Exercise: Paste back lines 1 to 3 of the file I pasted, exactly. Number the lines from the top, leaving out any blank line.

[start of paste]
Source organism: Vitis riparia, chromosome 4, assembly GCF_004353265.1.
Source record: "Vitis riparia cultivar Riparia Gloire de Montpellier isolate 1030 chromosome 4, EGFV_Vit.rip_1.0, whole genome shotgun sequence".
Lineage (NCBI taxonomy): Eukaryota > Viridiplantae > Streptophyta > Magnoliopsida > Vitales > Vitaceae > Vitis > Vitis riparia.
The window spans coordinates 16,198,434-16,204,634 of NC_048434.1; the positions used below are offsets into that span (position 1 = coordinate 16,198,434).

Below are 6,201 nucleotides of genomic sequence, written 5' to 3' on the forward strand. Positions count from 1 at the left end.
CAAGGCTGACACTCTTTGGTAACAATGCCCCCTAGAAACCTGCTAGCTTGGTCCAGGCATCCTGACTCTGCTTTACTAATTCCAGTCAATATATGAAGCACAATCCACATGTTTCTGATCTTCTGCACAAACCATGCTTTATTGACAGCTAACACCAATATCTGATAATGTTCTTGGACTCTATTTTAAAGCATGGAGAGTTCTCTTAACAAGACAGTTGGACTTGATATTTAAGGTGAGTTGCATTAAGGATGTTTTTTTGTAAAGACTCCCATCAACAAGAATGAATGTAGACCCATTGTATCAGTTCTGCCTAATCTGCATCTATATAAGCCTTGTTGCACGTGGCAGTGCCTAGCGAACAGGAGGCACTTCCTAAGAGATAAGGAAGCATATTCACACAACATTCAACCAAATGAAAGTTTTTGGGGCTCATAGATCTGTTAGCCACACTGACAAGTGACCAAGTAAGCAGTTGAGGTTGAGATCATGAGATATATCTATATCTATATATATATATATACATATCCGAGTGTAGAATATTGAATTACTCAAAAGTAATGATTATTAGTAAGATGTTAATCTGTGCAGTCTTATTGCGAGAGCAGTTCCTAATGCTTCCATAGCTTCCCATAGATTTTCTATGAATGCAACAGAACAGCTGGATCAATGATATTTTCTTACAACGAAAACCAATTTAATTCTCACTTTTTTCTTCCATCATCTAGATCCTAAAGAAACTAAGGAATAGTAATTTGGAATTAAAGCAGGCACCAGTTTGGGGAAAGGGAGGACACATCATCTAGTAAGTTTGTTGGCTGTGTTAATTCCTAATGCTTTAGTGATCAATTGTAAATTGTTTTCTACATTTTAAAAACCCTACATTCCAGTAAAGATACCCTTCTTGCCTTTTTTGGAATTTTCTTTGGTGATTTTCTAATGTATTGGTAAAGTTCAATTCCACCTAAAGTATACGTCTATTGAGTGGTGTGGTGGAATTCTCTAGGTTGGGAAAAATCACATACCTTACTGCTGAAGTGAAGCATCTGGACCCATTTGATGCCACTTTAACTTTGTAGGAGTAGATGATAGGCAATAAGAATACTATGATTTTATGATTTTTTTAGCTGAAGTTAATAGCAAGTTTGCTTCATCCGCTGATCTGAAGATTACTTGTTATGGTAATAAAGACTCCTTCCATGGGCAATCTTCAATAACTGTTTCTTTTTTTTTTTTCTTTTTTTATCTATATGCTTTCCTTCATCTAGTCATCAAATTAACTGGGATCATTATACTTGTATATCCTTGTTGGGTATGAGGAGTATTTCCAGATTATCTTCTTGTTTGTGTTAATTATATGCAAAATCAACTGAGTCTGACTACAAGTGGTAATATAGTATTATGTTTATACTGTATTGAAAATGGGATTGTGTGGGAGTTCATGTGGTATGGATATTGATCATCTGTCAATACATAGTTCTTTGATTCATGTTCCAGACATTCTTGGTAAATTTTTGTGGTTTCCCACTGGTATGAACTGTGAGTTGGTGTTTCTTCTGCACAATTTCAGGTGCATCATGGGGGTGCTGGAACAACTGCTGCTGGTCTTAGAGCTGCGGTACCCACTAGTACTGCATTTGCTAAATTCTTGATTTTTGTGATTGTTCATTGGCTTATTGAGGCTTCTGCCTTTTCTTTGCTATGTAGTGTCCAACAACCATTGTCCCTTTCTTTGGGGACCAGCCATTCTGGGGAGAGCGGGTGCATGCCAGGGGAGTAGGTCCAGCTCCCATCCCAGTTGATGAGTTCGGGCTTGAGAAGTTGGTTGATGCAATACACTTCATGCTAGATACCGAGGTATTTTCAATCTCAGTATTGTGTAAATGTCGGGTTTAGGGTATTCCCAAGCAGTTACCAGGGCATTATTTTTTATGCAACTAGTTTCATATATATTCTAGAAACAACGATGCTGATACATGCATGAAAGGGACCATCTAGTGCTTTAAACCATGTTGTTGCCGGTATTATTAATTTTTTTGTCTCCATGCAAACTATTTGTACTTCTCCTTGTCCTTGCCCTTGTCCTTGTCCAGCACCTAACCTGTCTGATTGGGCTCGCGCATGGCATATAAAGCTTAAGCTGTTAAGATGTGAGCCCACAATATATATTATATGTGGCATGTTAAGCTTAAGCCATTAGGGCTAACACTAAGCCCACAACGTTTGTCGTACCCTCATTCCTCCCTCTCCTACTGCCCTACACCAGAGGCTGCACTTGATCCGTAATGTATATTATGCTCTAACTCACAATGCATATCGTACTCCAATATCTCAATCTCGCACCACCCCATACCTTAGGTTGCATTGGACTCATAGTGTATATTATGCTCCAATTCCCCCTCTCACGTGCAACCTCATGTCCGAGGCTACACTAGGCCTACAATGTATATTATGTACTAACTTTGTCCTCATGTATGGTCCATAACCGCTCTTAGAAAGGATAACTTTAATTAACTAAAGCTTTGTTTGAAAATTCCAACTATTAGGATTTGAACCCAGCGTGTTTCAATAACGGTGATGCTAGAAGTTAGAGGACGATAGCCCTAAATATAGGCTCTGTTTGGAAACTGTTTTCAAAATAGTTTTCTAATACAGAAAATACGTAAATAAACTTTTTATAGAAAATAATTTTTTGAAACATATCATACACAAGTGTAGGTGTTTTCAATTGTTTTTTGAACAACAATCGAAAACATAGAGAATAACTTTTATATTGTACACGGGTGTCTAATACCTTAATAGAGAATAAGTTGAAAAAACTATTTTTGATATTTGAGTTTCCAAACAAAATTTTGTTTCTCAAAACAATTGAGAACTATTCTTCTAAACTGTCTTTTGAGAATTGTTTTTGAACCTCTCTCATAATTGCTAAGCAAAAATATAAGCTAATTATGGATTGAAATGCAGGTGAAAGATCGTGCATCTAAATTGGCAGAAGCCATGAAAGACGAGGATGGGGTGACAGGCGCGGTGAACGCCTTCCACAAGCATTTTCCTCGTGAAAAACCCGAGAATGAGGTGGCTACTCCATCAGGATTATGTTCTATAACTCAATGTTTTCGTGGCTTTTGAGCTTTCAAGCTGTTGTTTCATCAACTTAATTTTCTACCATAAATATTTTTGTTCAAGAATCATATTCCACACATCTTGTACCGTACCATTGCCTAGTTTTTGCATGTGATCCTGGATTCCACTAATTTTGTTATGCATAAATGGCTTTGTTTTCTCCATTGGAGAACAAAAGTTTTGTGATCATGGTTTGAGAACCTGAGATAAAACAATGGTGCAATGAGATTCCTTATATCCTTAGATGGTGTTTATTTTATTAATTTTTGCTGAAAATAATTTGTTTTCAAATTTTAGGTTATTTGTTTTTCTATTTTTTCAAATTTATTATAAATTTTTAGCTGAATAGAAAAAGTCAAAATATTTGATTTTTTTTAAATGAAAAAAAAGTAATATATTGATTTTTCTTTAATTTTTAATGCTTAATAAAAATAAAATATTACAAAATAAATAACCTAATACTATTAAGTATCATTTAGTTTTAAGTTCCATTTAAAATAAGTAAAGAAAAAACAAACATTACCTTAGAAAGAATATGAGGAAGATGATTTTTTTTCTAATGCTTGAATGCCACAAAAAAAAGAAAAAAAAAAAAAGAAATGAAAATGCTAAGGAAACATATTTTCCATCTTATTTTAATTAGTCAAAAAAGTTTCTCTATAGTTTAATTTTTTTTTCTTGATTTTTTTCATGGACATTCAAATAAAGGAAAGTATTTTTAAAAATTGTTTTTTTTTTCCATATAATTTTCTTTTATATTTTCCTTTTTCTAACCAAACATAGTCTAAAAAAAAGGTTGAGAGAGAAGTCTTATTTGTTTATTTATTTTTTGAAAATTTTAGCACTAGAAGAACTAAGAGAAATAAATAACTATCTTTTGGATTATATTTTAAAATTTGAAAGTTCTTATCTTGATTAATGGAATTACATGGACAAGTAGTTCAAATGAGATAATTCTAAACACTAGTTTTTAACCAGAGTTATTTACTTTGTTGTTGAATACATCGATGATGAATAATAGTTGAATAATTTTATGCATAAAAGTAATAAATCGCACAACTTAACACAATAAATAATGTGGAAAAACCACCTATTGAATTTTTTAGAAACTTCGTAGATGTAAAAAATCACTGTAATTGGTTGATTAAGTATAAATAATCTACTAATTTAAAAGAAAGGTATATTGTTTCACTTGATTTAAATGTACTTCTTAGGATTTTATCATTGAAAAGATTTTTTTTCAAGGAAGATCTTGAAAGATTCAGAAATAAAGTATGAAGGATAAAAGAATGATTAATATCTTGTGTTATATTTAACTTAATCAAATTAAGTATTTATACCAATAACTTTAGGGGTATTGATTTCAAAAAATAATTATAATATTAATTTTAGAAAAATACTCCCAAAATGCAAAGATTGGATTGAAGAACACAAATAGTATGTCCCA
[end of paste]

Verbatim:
Source organism: Vitis riparia, chromosome 4, assembly GCF_004353265.1.
Source record: "Vitis riparia cultivar Riparia Gloire de Montpellier isolate 1030 chromosome 4, EGFV_Vit.rip_1.0, whole genome shotgun sequence".
Lineage (NCBI taxonomy): Eukaryota > Viridiplantae > Streptophyta > Magnoliopsida > Vitales > Vitaceae > Vitis > Vitis riparia.